Thirty years ago in December, the modern exchange of scholars between the United States and China began. Since then, Chinese academics have become the most prolific global contributors to publications in physical sciences, engineering and mathematics. Recent attempts by the US to curtail academic collaboration are unlikely to change this trend.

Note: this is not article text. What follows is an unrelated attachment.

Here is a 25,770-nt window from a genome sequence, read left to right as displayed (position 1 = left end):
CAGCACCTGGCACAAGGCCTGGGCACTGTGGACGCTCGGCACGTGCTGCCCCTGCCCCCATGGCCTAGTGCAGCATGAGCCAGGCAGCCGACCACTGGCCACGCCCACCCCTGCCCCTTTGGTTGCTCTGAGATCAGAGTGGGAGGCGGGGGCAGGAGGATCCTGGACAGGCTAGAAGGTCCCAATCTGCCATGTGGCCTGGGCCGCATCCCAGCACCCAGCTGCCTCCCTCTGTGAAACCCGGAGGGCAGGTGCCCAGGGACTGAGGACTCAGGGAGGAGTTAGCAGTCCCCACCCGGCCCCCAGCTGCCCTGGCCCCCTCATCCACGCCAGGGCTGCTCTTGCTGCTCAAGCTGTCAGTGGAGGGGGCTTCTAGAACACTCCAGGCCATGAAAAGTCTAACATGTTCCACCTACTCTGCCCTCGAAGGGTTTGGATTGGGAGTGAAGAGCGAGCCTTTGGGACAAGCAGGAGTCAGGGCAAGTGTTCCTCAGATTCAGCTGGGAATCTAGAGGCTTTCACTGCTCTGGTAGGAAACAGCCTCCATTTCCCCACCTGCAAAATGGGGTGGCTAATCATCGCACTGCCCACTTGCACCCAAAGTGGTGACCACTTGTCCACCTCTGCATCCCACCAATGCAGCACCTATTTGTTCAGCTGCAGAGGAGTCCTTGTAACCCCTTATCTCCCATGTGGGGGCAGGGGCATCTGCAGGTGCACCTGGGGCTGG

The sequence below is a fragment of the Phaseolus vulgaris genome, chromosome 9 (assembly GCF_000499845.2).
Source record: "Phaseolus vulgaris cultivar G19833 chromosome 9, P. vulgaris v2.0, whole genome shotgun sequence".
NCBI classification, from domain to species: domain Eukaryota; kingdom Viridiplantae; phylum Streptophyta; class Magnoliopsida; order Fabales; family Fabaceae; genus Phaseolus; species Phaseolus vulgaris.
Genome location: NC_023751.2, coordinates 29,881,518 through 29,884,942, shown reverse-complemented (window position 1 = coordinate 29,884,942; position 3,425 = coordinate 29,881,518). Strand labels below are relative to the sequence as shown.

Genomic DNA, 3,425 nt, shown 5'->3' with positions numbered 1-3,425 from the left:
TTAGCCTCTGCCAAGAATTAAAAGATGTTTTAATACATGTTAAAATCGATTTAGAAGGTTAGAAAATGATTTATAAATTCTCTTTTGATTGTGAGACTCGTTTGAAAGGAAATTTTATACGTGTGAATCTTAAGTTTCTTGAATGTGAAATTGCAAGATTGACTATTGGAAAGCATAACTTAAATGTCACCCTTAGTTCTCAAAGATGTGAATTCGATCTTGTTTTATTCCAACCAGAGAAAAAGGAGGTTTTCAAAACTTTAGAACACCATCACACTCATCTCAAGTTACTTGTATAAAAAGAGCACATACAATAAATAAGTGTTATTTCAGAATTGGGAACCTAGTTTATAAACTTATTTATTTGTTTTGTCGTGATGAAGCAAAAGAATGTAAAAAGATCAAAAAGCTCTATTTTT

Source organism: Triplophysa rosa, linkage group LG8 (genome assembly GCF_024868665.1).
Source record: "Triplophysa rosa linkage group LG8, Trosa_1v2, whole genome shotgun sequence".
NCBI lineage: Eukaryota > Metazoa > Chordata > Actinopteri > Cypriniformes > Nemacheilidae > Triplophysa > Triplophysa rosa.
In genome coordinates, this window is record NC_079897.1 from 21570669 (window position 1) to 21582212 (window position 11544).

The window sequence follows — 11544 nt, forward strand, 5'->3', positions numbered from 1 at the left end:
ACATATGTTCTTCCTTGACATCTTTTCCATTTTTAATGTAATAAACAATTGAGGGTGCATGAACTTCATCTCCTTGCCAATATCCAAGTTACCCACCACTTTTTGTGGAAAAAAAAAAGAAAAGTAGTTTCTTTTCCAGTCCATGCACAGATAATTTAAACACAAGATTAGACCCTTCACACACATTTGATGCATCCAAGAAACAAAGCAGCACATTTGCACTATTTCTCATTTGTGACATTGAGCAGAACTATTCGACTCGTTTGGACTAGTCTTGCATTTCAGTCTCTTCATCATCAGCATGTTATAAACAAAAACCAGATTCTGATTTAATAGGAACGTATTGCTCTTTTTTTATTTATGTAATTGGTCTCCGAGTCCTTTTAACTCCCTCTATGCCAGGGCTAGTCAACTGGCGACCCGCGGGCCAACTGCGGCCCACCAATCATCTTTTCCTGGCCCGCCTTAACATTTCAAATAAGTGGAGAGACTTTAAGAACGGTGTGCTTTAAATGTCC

For decades, China's growth was driven by shifting workers from agriculture to manufacturing. As the country started to approach the so-called Lewis turning point, when such shifts no longer raise overall productivity, the government made an increasingly concerted effort to build the scientific base to provide another vector for growth. The results of those efforts are showing up in both the rankings of Chinese universities (11 of the top 100 globally) and in scholarly output.